Pet grooming is physically demanding. It requires strength and stamina. You should not have serious physical conditions worsened by lifting, carrying, and otherwise handling pets. Consider that you may groom large dogs weighing 70 to 200 pounds. Some self-employed groomers limit their clientele by setting weight limitations for pets. Their restriction usually caps the weight of dogs groomed to a low of 25 pounds. The typical cap is around 50 to 70 pounds.
If you aim to build a large grooming business serving 30 or more pets per day, you may find that weight-restricted grooming works against your growth. However, employees can lend a hand lifting large pets. Pet weight is more pertinent when you work alone.
Grooming pets could aggravate your ailments if you suffer from repetitive motion conditions in your joints, such as carpal tunnel. Carefully consider the repercussions of holding brushes, combs, clippers, and other tools for several hours daily. You must use your body to control and position pets. You may stand for long hours, although some groomers adapt to grooming while sitting down part-time.
Consult your physician if you have questions about your physical abilities to work with pets in a grooming environment. Physicians may not realize the physical challenges. Let them read a copy of this page.
Quality pet grooming training should include practices to soften the impact of repetitive pet grooming duties. Everyone should make an effort to get this knowledge even if they have no symptoms now. You may find seminars and demonstrations on this topic at trade shows.
If you care for your body and maintain self-awareness for your handling of pets and tools, the toils of pet grooming will create less wear and tear. We know groomers who have worked for 10, 20, or more years without serious health problems or unusual physical wear and tear by working wisely.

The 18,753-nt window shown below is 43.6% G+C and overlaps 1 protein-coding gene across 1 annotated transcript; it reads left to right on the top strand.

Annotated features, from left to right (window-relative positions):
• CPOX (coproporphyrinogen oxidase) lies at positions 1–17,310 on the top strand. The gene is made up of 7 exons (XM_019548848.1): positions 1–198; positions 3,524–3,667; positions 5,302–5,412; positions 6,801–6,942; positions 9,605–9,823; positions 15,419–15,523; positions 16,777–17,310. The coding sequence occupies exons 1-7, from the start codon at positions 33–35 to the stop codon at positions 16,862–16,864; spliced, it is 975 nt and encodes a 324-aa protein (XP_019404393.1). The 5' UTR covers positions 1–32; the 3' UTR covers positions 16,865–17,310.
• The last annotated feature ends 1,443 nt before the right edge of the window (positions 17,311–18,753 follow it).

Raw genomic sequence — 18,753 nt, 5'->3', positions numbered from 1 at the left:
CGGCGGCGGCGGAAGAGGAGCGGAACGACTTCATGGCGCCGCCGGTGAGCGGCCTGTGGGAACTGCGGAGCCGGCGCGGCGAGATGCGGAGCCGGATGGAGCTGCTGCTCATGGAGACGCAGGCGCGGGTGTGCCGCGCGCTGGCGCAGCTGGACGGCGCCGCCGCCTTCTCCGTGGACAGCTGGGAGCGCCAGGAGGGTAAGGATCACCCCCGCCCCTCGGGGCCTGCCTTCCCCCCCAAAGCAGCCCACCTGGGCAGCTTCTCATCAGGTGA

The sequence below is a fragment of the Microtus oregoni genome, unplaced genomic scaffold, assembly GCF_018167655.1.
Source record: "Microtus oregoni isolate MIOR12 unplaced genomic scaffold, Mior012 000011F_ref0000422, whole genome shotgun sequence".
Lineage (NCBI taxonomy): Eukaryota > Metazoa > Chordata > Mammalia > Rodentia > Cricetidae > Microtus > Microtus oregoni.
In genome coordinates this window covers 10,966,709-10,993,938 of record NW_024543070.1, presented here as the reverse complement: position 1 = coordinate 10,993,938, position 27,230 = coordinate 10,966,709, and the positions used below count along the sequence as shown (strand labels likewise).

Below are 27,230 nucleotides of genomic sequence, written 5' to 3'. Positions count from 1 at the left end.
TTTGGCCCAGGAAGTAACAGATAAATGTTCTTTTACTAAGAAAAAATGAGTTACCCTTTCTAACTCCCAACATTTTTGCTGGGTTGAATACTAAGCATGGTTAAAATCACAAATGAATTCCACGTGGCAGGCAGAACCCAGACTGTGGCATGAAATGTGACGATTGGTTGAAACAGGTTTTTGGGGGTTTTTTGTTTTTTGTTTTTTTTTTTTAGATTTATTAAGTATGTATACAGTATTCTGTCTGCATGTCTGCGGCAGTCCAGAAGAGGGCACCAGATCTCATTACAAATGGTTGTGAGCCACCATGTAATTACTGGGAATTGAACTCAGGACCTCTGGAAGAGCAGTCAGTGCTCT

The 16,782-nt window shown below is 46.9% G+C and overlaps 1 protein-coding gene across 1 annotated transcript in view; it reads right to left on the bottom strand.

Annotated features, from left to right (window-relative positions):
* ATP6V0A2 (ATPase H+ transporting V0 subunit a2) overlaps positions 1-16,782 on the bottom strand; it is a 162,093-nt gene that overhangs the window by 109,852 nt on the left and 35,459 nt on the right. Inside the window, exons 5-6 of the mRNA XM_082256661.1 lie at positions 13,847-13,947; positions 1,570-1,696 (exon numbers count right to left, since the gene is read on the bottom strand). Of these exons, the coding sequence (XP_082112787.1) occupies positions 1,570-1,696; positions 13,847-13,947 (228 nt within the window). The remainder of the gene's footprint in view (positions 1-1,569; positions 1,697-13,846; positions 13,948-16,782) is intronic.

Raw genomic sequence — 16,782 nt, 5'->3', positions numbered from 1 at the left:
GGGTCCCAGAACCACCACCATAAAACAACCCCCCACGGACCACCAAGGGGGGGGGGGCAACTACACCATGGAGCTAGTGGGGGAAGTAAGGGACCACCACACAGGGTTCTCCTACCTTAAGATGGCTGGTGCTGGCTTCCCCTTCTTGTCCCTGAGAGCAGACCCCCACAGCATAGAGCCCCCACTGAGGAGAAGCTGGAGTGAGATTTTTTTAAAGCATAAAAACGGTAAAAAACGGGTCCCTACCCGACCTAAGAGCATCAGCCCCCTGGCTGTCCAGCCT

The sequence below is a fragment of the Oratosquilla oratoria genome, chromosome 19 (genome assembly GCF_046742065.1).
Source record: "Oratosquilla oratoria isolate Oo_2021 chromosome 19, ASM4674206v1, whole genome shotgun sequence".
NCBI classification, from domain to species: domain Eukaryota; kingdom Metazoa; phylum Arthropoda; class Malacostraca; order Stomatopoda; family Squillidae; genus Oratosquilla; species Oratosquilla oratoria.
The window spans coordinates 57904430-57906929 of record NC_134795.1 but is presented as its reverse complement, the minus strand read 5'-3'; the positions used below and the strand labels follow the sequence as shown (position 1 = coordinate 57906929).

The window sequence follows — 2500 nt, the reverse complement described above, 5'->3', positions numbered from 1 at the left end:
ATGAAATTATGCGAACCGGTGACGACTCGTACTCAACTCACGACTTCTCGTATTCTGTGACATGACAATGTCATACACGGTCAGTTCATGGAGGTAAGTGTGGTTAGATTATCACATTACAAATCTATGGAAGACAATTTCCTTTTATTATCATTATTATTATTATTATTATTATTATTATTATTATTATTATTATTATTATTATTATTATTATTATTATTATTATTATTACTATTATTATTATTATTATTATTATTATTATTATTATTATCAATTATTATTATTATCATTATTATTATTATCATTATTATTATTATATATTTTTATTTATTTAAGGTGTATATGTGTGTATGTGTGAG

Now is the time to remind you that we love our profession. Our advice, even warnings, were honest and necessary. We don’t want to discourage you, only those that cannot adapt to the demands of professional grooming. Thousands of groomers feel this way too. Pet grooming really is a dream profession. ♦
True Story a Zoonotic Disease Transferred Animal to Human
by Diane Baron Taylor
What is a zoonotic disease?
A zoonotic disease is a disease that is transferable from animals to humans. There are hundreds of zoonotic diseases, and they can be passed on to us in many different ways. For example, I contracted a bacterial infection called Pseudomonas aeruginosa three years ago by inhaling the dander of an infected dog. They can be passed on to humans through scratches, bites, contact with urine and feces, or ingestion.
What is Pseudomonas?
Dr. Ted Liou, an Associate Professor of Internal Medicine at the University of Utah, defined Pseudomonas as a “professional pathogen, an organism that feels its job is to go out and infect things.”
With simple nutrient requirements, it proliferates rapidly once it finds a host. It is a gram-negative rod bacterium, mostly found in plants, soil, water, animals, and humans. These bacteria have the ability to get into your eyes and ears, wounds, burns, urinary tract, and respiratory system. Eventually, they can get into your bloodstream, where they can become fatal. Canine Pseudomonas skin infections usually result in a secondary infection to staphylococcus. The ears are the most common place to find this infection.
How can you get it?